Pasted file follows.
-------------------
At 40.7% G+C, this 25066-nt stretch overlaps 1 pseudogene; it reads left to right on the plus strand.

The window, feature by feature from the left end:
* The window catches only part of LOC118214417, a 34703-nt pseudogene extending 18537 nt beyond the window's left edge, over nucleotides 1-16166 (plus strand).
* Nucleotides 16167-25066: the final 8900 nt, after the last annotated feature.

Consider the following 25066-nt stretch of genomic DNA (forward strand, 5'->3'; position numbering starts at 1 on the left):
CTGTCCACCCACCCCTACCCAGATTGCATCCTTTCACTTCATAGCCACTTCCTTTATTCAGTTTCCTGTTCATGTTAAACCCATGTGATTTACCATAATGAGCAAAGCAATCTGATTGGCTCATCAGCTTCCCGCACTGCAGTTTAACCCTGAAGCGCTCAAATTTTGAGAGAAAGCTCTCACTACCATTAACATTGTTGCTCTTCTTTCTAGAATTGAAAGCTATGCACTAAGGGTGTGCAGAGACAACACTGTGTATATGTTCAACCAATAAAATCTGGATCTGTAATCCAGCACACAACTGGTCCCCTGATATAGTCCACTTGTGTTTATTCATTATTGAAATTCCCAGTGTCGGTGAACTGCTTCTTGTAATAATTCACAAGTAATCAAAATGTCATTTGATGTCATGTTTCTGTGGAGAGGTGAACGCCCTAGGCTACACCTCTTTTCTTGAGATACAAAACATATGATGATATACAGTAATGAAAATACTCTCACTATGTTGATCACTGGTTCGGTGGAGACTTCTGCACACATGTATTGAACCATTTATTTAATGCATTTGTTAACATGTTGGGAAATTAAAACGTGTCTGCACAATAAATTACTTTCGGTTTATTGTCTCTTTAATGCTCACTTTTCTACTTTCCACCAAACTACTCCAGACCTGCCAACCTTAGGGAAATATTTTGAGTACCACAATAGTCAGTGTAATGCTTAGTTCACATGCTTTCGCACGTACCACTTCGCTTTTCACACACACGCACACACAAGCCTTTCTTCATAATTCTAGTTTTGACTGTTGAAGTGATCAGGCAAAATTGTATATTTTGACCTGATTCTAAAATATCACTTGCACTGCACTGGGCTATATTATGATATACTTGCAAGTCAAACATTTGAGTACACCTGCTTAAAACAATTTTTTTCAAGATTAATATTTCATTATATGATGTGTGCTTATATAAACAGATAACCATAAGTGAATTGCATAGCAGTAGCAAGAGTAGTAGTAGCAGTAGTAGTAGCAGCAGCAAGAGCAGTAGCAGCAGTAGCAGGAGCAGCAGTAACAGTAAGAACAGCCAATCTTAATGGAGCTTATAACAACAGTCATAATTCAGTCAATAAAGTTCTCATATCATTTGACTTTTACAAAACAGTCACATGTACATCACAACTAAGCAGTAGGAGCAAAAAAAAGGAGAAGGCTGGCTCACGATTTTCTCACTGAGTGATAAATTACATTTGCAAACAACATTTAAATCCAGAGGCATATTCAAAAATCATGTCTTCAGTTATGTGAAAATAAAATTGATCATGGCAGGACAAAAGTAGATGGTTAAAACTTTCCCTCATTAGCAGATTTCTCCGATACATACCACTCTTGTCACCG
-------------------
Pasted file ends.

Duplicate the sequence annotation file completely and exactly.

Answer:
At 40.7% G+C, this 25066-nt stretch overlaps 1 pseudogene; it reads left to right on the plus strand.

The window, feature by feature from the left end:
* The window catches only part of LOC118214417, a 34703-nt pseudogene extending 18537 nt beyond the window's left edge, over nucleotides 1-16166 (plus strand).
* Nucleotides 16167-25066: the final 8900 nt, after the last annotated feature.

Consider the following 25066-nt stretch of genomic DNA (forward strand, 5'->3'; position numbering starts at 1 on the left):
CTGTCCACCCACCCCTACCCAGATTGCATCCTTTCACTTCATAGCCACTTCCTTTATTCAGTTTCCTGTTCATGTTAAACCCATGTGATTTACCATAATGAGCAAAGCAATCTGATTGGCTCATCAGCTTCCCGCACTGCAGTTTAACCCTGAAGCGCTCAAATTTTGAGAGAAAGCTCTCACTACCATTAACATTGTTGCTCTTCTTTCTAGAATTGAAAGCTATGCACTAAGGGTGTGCAGAGACAACACTGTGTATATGTTCAACCAATAAAATCTGGATCTGTAATCCAGCACACAACTGGTCCCCTGATATAGTCCACTTGTGTTTATTCATTATTGAAATTCCCAGTGTCGGTGAACTGCTTCTTGTAATAATTCACAAGTAATCAAAATGTCATTTGATGTCATGTTTCTGTGGAGAGGTGAACGCCCTAGGCTACACCTCTTTTCTTGAGATACAAAACATATGATGATATACAGTAATGAAAATACTCTCACTATGTTGATCACTGGTTCGGTGGAGACTTCTGCACACATGTATTGAACCATTTATTTAATGCATTTGTTAACATGTTGGGAAATTAAAACGTGTCTGCACAATAAATTACTTTCGGTTTATTGTCTCTTTAATGCTCACTTTTCTACTTTCCACCAAACTACTCCAGACCTGCCAACCTTAGGGAAATATTTTGAGTACCACAATAGTCAGTGTAATGCTTAGTTCACATGCTTTCGCACGTACCACTTCGCTTTTCACACACACGCACACACAAGCCTTTCTTCATAATTCTAGTTTTGACTGTTGAAGTGATCAGGCAAAATTGTATATTTTGACCTGATTCTAAAATATCACTTGCACTGCACTGGGCTATATTATGATATACTTGCAAGTCAAACATTTGAGTACACCTGCTTAAAACAATTTTTTTCAAGATTAATATTTCATTATATGATGTGTGCTTATATAAACAGATAACCATAAGTGAATTGCATAGCAGTAGCAAGAGTAGTAGTAGCAGTAGTAGTAGCAGCAGCAAGAGCAGTAGCAGCAGTAGCAGGAGCAGCAGTAACAGTAAGAACAGCCAATCTTAATGGAGCTTATAACAACAGTCATAATTCAGTCAATAAAGTTCTCATATCATTTGACTTTTACAAAACAGTCACATGTACATCACAACTAAGCAGTAGGAGCAAAAAAAAGGAGAAGGCTGGCTCACGATTTTCTCACTGAGTGATAAATTACATTTGCAAACAACATTTAAATCCAGAGGCATATTCAAAAATCATGTCTTCAGTTATGTGAAAATAAAATTGATCATGGCAGGACAAAAGTAGATGGTTAAAACTTTCCCTCATTAGCAGATTTCTCCGATACATACCACTCTTGTCACCG